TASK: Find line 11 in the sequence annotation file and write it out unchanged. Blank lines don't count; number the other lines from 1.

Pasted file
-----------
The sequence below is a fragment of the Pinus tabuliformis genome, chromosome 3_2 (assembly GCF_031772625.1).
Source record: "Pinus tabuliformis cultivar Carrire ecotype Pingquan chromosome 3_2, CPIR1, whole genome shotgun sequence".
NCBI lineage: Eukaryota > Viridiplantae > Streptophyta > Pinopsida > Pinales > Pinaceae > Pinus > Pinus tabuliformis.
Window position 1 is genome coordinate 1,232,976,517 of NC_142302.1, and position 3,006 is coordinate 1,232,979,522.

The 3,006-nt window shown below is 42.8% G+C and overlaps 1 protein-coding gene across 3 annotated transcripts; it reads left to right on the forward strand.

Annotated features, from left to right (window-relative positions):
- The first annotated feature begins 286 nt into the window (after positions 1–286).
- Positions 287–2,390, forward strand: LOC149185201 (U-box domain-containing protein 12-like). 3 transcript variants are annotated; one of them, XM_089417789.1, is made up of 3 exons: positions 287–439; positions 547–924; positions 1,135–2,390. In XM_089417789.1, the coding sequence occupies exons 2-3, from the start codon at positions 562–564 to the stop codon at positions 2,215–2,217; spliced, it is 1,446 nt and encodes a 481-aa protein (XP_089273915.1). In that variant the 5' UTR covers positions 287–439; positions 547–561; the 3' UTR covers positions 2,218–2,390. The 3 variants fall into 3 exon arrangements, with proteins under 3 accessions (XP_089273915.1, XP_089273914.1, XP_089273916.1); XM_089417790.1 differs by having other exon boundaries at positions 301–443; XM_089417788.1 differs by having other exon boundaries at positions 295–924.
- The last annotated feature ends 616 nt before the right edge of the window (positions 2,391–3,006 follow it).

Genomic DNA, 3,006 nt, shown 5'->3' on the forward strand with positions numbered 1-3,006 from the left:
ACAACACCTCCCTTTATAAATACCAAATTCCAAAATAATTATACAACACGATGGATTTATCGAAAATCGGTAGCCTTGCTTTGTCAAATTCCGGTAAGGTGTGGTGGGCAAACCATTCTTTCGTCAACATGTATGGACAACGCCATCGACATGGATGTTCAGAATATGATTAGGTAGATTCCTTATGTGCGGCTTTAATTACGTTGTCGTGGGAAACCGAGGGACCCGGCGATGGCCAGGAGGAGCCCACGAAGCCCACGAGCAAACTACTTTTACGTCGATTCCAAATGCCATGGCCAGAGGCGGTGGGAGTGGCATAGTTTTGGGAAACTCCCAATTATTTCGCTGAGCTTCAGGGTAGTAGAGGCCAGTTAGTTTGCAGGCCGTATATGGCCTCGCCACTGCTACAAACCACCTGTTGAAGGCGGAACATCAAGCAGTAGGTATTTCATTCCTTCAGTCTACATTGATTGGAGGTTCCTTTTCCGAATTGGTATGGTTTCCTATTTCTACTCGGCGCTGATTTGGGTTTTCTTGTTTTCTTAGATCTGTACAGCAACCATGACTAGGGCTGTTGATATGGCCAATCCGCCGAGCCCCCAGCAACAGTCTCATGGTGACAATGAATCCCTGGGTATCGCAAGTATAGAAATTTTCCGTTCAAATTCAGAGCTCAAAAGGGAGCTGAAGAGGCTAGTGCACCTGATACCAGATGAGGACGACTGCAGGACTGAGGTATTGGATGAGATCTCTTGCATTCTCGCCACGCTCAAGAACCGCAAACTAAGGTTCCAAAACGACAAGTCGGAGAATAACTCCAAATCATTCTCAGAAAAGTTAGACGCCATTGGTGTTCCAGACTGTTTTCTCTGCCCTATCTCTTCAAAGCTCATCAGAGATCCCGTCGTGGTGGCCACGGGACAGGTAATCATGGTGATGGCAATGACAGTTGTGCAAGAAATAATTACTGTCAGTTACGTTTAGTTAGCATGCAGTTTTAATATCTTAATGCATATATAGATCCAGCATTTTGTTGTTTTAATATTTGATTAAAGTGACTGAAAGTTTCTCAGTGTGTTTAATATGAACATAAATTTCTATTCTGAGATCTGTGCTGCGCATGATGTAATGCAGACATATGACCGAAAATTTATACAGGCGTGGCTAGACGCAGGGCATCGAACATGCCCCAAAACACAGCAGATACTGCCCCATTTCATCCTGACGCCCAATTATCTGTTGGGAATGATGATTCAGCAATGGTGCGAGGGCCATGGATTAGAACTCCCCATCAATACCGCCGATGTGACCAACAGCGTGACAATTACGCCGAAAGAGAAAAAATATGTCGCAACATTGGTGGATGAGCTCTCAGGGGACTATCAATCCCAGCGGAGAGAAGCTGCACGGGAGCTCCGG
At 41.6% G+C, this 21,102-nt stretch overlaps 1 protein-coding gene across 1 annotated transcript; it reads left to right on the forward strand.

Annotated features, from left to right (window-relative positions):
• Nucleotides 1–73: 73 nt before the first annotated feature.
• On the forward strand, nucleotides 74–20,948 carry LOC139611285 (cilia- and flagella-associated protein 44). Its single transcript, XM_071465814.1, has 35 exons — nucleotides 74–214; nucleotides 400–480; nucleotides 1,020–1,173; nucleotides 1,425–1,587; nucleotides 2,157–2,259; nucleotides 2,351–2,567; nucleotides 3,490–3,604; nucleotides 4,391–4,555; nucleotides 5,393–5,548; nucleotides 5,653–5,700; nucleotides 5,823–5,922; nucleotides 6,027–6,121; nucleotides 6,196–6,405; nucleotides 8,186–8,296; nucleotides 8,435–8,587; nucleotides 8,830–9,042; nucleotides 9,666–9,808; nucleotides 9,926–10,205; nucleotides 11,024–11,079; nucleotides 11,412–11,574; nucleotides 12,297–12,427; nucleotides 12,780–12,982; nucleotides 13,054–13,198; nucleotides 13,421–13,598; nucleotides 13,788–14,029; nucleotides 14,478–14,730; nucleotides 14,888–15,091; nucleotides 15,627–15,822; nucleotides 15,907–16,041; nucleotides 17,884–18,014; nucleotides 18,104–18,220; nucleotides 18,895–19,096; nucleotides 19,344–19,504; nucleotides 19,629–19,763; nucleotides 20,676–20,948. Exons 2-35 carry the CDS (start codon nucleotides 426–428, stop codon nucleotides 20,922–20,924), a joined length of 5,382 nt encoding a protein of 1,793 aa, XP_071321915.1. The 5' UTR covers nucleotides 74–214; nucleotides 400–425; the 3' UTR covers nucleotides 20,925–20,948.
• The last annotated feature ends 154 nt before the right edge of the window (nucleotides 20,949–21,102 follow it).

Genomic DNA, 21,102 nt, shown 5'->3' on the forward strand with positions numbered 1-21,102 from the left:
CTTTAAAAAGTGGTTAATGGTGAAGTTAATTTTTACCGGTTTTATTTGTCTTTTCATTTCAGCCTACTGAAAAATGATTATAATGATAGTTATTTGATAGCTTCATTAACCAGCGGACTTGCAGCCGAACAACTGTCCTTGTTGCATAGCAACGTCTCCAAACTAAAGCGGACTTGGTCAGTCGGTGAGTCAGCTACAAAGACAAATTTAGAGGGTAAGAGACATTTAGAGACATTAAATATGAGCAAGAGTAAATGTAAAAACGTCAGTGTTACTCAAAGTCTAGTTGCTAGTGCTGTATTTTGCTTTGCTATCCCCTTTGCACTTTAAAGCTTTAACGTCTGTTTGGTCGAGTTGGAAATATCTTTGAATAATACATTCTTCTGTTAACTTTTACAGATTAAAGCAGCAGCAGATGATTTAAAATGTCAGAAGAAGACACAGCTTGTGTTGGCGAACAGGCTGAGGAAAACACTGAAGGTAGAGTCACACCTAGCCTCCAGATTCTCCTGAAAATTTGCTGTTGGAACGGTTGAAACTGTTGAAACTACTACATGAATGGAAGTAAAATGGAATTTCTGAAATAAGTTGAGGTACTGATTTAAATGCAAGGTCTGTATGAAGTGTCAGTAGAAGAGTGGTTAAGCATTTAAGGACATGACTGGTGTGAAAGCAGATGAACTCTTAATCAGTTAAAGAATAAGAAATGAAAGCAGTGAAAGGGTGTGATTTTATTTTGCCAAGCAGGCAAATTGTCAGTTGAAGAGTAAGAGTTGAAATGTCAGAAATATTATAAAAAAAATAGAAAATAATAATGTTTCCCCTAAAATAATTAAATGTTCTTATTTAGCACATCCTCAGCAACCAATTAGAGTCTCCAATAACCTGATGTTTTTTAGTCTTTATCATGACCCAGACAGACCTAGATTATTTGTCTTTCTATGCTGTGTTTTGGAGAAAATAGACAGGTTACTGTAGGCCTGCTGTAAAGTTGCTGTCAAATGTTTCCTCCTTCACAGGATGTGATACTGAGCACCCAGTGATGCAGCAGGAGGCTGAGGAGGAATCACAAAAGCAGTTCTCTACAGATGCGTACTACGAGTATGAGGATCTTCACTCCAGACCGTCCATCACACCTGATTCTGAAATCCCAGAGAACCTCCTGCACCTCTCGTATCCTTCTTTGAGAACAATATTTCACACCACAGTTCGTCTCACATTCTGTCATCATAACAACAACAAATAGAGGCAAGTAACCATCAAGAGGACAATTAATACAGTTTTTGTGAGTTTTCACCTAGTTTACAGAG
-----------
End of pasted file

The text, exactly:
ACAACACCTCCCTTTATAAATACCAAATTCCAAAATAATTATACAACACGATGGATTTATCGAAAATCGGTAGCCTTGCTTTGTCAAATTCCGGTAAGGTGTGGTGGGCAAACCATTCTTTCGTCAACATGTATGGACAACGCCATCGACATGGATGTTCAGAATATGATTAGGTAGATTCCTTATGTGCGGCTTTAATTACGTTGTCGTGGGAAACCGAGGGACCCGGCGATGGCCAGGAGGAGCCCACGAAGCCCACGAGCAAACTACTTTTACGTCGATTCCAAATGCCATGGCCAGAGGCGGTGGGAGTGGCATAGTTTTGGGAAACTCCCAATTATTTCGCTGAGCTTCAGGGTAGTAGAGGCCAGTTAGTTTGCAGGCCGTATATGGCCTCGCCACTGCTACAAACCACCTGTTGAAGGCGGAACATCAAGCAGTAGGTATTTCATTCCTTCAGTCTACATTGATTGGAGGTTCCTTTTCCGAATTGGTATGGTTTCCTATTTCTACTCGGCGCTGATTTGGGTTTTCTTGTTTTCTTAGATCTGTACAGCAACCATGACTAGGGCTGTTGATATGGCCAATCCGCCGAGCCCCCAGCAACAGTCTCATGGTGACAATGAATCCCTGGGTATCGCAAGTATAGAAATTTTCCGTTCAAATTCAGAGCTCAAAAGGGAGCTGAAGAGGCTAGTGCACCTGATACCAGATGAGGACGACTGCAGGACTGAGGTATTGGATGAGATCTCTTGCATTCTCGCCACGCTCAAGAACCGCAAACTAAGGTTCCAAAACGACAAGTCGGAGAATAACTCCAAATCATTCTCAGAAAAGTTAGACGCCATTGGTGTTCCAGACTGTTTTCTCTGCCCTATCTCTTCAAAGCTCATCAGAGATCCCGTCGTGGTGGCCACGGGACAGGTAATCATGGTGATGGCAATGACAGTTGTGCAAGAAATAATTACTGTCAGTTACGTTTAGTTAGCATGCAGTTTTAATATCTTAATGCATATATAGATCCAGCATTTTGTTGTTTTAATATTTGATTAAAGTGACTGAAAGTTTCTCAGTGTGTTTAATATGAACATAAATTTCTATTCTGAGATCTGTGCTGCGCATGATGTAATGCAGACATATGACCGAAAATTTATACAGGCGTGGCTAGACGCAGGGCATCGAACATGCCCCAAAACACAGCAGATACTGCCCCATTTCATCCTGACGCCCAATTATCTGTTGGGAATGATGATTCAGCAATGGTGCGAGGGCCATGGATTAGAACTCCCCATCAATACCGCCGATGTGACCAACAGCGTGACAATTACGCCGAAAGAGAAAAAATATGTCGCAACATTGGTGGATGAGCTCTCAGGGGACTATCAATCCCAGCGGAGAGAAGCTGCACGGGAGCTCCGG